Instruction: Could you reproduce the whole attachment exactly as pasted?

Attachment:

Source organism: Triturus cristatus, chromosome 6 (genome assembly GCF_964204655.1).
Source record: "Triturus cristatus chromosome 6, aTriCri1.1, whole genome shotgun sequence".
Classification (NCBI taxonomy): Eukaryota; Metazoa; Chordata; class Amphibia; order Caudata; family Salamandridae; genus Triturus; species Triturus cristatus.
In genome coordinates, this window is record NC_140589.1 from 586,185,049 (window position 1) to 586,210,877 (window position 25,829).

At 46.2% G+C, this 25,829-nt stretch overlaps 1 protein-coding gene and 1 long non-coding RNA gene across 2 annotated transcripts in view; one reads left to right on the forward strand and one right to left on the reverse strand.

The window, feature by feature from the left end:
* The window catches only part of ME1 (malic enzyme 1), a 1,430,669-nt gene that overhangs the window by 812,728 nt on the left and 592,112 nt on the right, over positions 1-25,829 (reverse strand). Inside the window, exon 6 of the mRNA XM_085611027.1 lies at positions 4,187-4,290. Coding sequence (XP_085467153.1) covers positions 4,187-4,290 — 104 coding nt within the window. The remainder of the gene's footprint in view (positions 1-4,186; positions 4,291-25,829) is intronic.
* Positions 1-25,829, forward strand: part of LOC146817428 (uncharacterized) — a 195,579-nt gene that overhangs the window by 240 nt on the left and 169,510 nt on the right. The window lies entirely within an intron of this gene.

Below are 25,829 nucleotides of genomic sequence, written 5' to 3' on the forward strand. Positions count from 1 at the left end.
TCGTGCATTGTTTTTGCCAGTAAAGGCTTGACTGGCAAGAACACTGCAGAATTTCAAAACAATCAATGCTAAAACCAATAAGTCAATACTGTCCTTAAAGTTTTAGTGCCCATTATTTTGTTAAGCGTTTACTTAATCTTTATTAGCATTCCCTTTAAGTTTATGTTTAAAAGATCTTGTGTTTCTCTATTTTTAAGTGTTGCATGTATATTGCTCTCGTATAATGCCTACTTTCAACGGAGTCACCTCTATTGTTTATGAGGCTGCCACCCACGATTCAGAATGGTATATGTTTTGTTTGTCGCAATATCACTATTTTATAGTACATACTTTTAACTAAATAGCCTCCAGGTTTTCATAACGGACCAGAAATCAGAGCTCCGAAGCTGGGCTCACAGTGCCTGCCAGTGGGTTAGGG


Source organism: Triturus cristatus, chromosome 6 (genome assembly GCF_964204655.1).
Source record: "Triturus cristatus chromosome 6, aTriCri1.1, whole genome shotgun sequence".
Classification (NCBI taxonomy): Eukaryota; Metazoa; Chordata; class Amphibia; order Caudata; family Salamandridae; genus Triturus; species Triturus cristatus.
In genome coordinates, this window is record NC_140589.1 from 586,185,049 (window position 1) to 586,210,877 (window position 25,829).

At 46.2% G+C, this 25,829-nt stretch overlaps 1 protein-coding gene and 1 long non-coding RNA gene across 2 annotated transcripts in view; one reads left to right on the forward strand and one right to left on the reverse strand.

The window, feature by feature from the left end:
* The window catches only part of ME1 (malic enzyme 1), a 1,430,669-nt gene that overhangs the window by 812,728 nt on the left and 592,112 nt on the right, over positions 1-25,829 (reverse strand). Inside the window, exon 6 of the mRNA XM_085611027.1 lies at positions 4,187-4,290. Coding sequence (XP_085467153.1) covers positions 4,187-4,290 — 104 coding nt within the window. The remainder of the gene's footprint in view (positions 1-4,186; positions 4,291-25,829) is intronic.
* Positions 1-25,829, forward strand: part of LOC146817428 (uncharacterized) — a 195,579-nt gene that overhangs the window by 240 nt on the left and 169,510 nt on the right. The window lies entirely within an intron of this gene.

Below are 25,829 nucleotides of genomic sequence, written 5' to 3' on the forward strand. Positions count from 1 at the left end.
TCGTGCATTGTTTTTGCCAGTAAAGGCTTGACTGGCAAGAACACTGCAGAATTTCAAAACAATCAATGCTAAAACCAATAAGTCAATACTGTCCTTAAAGTTTTAGTGCCCATTATTTTGTTAAGCGTTTACTTAATCTTTATTAGCATTCCCTTTAAGTTTATGTTTAAAAGATCTTGTGTTTCTCTATTTTTAAGTGTTGCATGTATATTGCTCTCGTATAATGCCTACTTTCAACGGAGTCACCTCTATTGTTTATGAGGCTGCCACCCACGATTCAGAATGGTATATGTTTTGTTTGTCGCAATATCACTATTTTATAGTACATACTTTTAACTAAATAGCCTCCAGGTTTTCATAACGGACCAGAAATCAGAGCTCCGAAGCTGGGCTCACAGTGCCTGCCAGTGGGTTAGGG